Abstract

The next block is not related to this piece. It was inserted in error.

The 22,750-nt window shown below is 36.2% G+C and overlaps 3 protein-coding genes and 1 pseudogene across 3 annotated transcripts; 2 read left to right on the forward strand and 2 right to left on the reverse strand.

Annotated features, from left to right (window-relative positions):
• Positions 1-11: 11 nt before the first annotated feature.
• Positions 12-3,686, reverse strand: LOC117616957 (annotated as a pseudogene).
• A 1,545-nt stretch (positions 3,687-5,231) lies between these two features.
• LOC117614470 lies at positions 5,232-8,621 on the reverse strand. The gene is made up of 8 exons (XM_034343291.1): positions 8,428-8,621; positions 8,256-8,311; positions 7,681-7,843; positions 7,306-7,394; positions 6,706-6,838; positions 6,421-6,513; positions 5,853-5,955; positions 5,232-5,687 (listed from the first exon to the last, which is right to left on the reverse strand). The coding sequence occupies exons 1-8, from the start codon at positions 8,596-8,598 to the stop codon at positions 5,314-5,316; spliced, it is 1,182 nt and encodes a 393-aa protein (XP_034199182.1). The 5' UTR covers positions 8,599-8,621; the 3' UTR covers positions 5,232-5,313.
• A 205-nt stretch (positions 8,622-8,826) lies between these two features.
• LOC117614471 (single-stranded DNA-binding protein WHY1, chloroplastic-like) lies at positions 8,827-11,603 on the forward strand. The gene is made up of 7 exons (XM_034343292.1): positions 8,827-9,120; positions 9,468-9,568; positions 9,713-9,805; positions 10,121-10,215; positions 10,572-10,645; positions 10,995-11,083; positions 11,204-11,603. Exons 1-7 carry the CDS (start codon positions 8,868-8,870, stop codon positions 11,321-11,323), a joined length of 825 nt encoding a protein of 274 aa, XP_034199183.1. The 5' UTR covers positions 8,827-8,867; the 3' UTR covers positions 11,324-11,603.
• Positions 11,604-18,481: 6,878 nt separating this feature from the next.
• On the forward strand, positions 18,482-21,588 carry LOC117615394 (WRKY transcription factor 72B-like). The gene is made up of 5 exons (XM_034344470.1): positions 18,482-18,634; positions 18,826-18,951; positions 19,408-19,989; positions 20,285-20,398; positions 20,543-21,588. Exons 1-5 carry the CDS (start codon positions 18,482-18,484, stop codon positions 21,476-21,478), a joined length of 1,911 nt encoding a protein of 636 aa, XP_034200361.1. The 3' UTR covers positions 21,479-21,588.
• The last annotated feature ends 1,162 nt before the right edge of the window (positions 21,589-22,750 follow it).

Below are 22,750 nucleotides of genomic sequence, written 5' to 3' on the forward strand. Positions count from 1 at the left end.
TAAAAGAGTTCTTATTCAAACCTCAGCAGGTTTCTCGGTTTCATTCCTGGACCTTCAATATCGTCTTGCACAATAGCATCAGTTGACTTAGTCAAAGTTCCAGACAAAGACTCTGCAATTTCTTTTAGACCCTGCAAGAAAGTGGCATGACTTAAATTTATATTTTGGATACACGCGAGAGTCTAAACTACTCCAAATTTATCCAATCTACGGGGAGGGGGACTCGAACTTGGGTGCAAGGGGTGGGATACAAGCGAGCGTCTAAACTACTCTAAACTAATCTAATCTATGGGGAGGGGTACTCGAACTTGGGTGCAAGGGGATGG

A seismic zone that has been a persistent source of seismicity for at least two centuries contains most of the known earthquakes in southeastern Pennsylvania and is named the Lancaster seismic zone (LSZ) from the county it approximately occupies. The LSZ is identified by new epicenters for known and previously unknown earthquakes obtained from a systematic search of newspapers covering one and a half centuries of the preinstrumental period (1750 to 1900). The new preinstrumental epicenters and reliable instrumental epicenters indicate that the LSZ is about 50 km long and spans the belt of allochthonous Appalachian crystallines between the Great Valley and the Martic Line, an early Paleozoic suture. The LSZ also bridges across the Newark-Gettysburg Triassic Basin. The overall level and character of seismicity on the LSZ has been uniform at least since 1800; nevertheless, three bursts can be identified. The latest burst started in the middle 1960's. The 23 April 1984 Martic earthquake (MbLg = 4.1) is the largest in this burst and resembles in size the largest events in the other bursts. The 1984 event is located in the southernmost portion of the LSZ. Hypocenter distribution and first-motion data from several locally recorded events in the 1984 sequence suggest a seismogenic fault in a narrow depth range centered at 4.5 km. The inferred rupture dips steeply east with reverse and right-lateral movement consistent with ENE horizontal maximum compression. The Rockhill Jurassic dike and associated faults strike NNE and may control the geometry of the 1984 rupture and the overall distribution of seismicity in the LSZ.

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